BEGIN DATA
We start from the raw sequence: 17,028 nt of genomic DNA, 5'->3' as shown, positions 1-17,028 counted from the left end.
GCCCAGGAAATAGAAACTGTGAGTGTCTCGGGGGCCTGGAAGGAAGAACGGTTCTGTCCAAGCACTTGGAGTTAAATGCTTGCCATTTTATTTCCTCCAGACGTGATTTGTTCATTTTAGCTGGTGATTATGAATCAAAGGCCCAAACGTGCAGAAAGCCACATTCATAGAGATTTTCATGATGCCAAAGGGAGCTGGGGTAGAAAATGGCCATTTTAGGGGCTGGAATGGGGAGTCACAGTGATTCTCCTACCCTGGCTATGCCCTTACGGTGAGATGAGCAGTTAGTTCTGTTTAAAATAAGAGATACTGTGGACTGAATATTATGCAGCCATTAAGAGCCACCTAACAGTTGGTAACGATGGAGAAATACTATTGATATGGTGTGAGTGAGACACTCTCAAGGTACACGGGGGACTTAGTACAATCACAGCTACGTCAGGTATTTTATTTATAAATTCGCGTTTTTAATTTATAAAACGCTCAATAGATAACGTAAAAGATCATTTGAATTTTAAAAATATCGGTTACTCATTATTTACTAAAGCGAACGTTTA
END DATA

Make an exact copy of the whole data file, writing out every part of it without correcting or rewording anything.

We start from the raw sequence: 17,028 nt of genomic DNA, 5'->3' as shown, positions 1-17,028 counted from the left end.
GCCCAGGAAATAGAAACTGTGAGTGTCTCGGGGGCCTGGAAGGAAGAACGGTTCTGTCCAAGCACTTGGAGTTAAATGCTTGCCATTTTATTTCCTCCAGACGTGATTTGTTCATTTTAGCTGGTGATTATGAATCAAAGGCCCAAACGTGCAGAAAGCCACATTCATAGAGATTTTCATGATGCCAAAGGGAGCTGGGGTAGAAAATGGCCATTTTAGGGGCTGGAATGGGGAGTCACAGTGATTCTCCTACCCTGGCTATGCCCTTACGGTGAGATGAGCAGTTAGTTCTGTTTAAAATAAGAGATACTGTGGACTGAATATTATGCAGCCATTAAGAGCCACCTAACAGTTGGTAACGATGGAGAAATACTATTGATATGGTGTGAGTGAGACACTCTCAAGGTACACGGGGGACTTAGTACAATCACAGCTACGTCAGGTATTTTATTTATAAATTCGCGTTTTTAATTTATAAAACGCTCAATAGATAACGTAAAAGATCATTTGAATTTTAAAAATATCGGTTACTCATTATTTACTAAAGCGAACGTTTA